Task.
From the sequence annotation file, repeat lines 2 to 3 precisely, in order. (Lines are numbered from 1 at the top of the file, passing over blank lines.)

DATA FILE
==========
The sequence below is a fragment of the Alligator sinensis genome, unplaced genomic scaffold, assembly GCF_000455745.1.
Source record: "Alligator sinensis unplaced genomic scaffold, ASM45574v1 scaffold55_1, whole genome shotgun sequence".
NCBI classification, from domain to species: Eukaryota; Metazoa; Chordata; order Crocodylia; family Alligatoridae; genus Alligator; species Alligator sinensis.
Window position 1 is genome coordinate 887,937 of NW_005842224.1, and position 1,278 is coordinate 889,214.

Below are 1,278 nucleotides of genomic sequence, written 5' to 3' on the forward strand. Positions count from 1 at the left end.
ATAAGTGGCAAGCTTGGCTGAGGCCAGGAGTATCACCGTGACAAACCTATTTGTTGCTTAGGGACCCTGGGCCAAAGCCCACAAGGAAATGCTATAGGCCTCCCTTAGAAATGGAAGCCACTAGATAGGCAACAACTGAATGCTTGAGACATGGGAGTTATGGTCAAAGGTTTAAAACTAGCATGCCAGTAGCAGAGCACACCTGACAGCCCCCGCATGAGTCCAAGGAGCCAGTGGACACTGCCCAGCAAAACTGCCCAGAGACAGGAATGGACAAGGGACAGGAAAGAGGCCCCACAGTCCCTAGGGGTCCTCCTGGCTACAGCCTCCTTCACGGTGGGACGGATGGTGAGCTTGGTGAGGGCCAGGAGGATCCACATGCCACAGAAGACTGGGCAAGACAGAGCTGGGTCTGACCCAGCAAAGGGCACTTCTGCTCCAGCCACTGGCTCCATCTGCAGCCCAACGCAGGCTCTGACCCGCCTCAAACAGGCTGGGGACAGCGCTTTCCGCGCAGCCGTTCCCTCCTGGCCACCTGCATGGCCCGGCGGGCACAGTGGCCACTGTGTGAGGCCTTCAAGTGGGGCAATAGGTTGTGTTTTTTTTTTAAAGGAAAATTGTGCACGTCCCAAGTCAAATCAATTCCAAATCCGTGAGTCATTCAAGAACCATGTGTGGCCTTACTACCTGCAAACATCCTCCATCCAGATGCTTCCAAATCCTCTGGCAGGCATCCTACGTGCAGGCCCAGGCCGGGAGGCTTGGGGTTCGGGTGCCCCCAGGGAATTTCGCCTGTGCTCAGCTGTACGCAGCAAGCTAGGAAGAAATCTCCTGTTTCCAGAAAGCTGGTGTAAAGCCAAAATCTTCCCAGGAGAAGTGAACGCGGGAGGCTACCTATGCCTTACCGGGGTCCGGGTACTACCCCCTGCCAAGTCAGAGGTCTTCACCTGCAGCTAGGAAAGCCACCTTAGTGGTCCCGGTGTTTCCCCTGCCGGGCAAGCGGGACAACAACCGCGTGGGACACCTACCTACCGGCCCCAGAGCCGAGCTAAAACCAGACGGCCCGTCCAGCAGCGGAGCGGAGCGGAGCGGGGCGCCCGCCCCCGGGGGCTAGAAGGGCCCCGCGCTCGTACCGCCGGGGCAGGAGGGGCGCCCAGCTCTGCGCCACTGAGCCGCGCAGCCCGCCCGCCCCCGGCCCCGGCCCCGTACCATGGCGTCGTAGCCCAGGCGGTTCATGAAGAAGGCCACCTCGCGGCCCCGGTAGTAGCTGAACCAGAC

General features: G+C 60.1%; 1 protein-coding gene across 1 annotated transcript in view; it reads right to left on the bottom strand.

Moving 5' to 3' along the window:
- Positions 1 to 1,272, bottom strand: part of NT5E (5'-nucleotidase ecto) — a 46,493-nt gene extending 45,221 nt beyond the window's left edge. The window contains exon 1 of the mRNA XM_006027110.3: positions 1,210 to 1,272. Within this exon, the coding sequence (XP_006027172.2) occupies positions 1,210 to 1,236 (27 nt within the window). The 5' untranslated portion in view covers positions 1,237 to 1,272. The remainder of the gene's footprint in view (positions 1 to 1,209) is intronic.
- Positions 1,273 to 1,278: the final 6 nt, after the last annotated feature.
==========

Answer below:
Source record: "Alligator sinensis unplaced genomic scaffold, ASM45574v1 scaffold55_1, whole genome shotgun sequence".
NCBI classification, from domain to species: Eukaryota; Metazoa; Chordata; order Crocodylia; family Alligatoridae; genus Alligator; species Alligator sinensis.